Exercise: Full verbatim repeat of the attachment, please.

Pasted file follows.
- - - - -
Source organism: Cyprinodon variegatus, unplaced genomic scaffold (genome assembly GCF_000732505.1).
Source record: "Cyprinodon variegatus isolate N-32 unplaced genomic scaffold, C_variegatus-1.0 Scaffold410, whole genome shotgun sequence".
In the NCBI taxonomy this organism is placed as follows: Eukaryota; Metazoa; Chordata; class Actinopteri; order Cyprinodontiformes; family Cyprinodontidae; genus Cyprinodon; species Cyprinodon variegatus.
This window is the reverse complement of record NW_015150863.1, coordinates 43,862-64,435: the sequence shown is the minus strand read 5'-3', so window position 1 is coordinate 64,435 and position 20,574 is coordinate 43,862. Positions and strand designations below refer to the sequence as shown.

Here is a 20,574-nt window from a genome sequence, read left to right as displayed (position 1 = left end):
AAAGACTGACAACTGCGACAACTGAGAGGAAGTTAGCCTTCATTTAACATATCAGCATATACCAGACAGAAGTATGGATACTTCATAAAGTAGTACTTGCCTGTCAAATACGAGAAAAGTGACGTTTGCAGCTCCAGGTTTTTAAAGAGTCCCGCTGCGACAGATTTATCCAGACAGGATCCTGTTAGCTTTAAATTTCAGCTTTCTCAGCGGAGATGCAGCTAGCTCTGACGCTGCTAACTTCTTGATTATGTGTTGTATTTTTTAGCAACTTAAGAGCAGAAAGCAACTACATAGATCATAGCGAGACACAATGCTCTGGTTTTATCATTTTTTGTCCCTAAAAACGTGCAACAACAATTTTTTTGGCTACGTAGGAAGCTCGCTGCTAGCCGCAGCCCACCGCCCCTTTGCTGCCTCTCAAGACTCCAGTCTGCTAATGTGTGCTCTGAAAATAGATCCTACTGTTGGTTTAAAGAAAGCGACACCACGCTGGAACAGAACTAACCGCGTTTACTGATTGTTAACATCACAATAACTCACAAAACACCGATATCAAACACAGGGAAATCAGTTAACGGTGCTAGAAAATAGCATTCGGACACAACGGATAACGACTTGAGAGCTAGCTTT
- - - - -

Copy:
Source organism: Cyprinodon variegatus, unplaced genomic scaffold (genome assembly GCF_000732505.1).
Source record: "Cyprinodon variegatus isolate N-32 unplaced genomic scaffold, C_variegatus-1.0 Scaffold410, whole genome shotgun sequence".
In the NCBI taxonomy this organism is placed as follows: Eukaryota; Metazoa; Chordata; class Actinopteri; order Cyprinodontiformes; family Cyprinodontidae; genus Cyprinodon; species Cyprinodon variegatus.
This window is the reverse complement of record NW_015150863.1, coordinates 43,862-64,435: the sequence shown is the minus strand read 5'-3', so window position 1 is coordinate 64,435 and position 20,574 is coordinate 43,862. Positions and strand designations below refer to the sequence as shown.

Here is a 20,574-nt window from a genome sequence, read left to right as displayed (position 1 = left end):
AAAGACTGACAACTGCGACAACTGAGAGGAAGTTAGCCTTCATTTAACATATCAGCATATACCAGACAGAAGTATGGATACTTCATAAAGTAGTACTTGCCTGTCAAATACGAGAAAAGTGACGTTTGCAGCTCCAGGTTTTTAAAGAGTCCCGCTGCGACAGATTTATCCAGACAGGATCCTGTTAGCTTTAAATTTCAGCTTTCTCAGCGGAGATGCAGCTAGCTCTGACGCTGCTAACTTCTTGATTATGTGTTGTATTTTTTAGCAACTTAAGAGCAGAAAGCAACTACATAGATCATAGCGAGACACAATGCTCTGGTTTTATCATTTTTTGTCCCTAAAAACGTGCAACAACAATTTTTTTGGCTACGTAGGAAGCTCGCTGCTAGCCGCAGCCCACCGCCCCTTTGCTGCCTCTCAAGACTCCAGTCTGCTAATGTGTGCTCTGAAAATAGATCCTACTGTTGGTTTAAAGAAAGCGACACCACGCTGGAACAGAACTAACCGCGTTTACTGATTGTTAACATCACAATAACTCACAAAACACCGATATCAAACACAGGGAAATCAGTTAACGGTGCTAGAAAATAGCATTCGGACACAACGGATAACGACTTGAGAGCTAGCTTT